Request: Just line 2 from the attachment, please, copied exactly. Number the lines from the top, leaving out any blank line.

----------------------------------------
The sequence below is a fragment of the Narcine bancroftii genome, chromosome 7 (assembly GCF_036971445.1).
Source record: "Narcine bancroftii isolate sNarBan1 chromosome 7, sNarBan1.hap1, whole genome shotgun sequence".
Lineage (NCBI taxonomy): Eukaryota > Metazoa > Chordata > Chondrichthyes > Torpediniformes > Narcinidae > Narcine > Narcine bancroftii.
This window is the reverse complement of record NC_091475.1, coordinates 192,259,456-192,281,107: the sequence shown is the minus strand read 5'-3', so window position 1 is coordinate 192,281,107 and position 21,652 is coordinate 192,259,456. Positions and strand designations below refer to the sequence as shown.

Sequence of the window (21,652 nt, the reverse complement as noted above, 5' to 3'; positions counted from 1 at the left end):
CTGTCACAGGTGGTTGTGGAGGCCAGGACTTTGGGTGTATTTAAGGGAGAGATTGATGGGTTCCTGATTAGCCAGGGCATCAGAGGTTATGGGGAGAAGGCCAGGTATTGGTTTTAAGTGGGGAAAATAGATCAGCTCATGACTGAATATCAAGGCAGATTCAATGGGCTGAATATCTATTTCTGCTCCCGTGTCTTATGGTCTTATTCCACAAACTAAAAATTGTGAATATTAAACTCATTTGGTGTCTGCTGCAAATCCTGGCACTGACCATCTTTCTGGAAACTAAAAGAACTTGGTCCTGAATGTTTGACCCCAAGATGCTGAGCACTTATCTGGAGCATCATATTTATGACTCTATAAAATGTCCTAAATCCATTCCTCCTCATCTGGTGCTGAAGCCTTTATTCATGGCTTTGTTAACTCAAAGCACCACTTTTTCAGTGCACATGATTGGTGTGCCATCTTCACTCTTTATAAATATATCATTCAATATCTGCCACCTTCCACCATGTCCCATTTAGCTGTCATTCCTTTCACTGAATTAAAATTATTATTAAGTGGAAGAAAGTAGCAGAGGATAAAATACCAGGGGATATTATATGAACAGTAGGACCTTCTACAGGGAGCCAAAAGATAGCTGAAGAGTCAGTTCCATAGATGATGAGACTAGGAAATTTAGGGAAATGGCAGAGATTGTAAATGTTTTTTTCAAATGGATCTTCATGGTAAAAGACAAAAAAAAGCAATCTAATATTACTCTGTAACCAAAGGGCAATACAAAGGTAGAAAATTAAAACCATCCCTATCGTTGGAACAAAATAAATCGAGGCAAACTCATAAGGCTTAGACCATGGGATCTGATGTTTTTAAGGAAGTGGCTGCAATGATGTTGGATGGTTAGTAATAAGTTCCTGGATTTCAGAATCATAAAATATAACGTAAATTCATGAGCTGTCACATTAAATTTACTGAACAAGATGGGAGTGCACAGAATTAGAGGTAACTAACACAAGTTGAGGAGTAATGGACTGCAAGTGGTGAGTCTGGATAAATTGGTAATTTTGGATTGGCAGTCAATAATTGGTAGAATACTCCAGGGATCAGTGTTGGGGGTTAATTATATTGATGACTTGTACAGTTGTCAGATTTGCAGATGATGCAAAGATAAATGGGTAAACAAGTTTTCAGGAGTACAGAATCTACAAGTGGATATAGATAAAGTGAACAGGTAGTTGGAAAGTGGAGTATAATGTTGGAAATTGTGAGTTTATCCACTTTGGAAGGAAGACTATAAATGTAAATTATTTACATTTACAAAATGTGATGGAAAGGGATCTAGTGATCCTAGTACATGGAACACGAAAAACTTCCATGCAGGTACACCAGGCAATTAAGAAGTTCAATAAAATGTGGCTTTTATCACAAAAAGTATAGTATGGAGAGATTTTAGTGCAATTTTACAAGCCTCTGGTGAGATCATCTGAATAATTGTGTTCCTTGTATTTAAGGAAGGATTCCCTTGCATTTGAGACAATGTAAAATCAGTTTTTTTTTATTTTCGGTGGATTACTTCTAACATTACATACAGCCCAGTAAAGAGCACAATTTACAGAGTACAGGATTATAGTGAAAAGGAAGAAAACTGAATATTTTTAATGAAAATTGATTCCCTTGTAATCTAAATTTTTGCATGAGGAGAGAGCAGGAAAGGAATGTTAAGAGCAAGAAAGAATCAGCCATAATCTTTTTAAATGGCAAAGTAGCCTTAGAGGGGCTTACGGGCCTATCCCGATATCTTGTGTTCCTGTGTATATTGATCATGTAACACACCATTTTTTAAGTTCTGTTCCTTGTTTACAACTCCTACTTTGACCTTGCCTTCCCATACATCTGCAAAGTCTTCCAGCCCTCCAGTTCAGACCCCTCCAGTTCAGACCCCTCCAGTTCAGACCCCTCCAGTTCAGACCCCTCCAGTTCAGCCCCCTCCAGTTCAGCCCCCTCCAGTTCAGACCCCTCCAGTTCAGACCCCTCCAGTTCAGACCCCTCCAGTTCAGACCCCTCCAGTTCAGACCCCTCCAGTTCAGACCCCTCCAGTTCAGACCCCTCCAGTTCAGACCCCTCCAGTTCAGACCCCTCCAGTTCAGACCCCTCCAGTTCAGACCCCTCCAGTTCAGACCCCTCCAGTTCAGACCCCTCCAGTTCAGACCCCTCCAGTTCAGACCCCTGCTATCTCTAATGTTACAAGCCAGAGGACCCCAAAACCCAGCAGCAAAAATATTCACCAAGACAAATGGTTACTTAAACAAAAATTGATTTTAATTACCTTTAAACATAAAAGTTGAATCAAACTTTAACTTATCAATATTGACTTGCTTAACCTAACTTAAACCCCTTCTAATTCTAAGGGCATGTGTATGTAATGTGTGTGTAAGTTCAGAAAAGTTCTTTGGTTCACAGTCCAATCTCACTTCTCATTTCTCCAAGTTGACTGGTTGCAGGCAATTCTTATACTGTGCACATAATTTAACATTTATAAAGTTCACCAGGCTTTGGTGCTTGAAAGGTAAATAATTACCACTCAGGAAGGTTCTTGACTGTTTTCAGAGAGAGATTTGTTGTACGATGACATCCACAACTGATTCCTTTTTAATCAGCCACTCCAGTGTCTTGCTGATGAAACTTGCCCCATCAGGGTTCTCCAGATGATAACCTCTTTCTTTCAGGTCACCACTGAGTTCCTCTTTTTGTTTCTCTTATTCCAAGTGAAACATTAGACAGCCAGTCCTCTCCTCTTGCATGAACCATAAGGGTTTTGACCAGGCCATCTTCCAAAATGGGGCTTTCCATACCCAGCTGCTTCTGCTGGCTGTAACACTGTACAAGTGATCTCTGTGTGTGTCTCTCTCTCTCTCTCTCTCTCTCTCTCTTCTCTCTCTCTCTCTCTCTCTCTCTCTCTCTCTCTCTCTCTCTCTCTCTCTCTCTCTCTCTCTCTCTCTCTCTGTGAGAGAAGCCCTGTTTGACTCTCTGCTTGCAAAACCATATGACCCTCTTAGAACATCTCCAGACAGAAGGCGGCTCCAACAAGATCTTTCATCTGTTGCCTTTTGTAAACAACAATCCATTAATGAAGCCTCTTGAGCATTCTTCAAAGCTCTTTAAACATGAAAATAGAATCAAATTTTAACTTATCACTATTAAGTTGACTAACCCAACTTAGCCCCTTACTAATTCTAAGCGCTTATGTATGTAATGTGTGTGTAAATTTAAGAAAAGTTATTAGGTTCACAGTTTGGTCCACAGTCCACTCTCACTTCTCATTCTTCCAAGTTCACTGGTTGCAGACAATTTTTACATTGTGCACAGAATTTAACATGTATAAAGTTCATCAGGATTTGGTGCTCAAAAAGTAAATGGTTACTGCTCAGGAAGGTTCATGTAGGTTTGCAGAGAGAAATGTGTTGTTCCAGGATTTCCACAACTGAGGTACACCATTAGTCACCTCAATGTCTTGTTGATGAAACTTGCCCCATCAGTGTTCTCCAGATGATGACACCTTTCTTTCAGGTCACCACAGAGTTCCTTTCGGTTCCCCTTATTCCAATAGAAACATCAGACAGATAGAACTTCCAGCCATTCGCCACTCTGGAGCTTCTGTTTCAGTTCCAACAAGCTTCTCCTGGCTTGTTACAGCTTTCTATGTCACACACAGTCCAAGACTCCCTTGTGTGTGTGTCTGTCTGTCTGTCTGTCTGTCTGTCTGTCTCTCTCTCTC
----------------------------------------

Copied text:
Source record: "Narcine bancroftii isolate sNarBan1 chromosome 7, sNarBan1.hap1, whole genome shotgun sequence".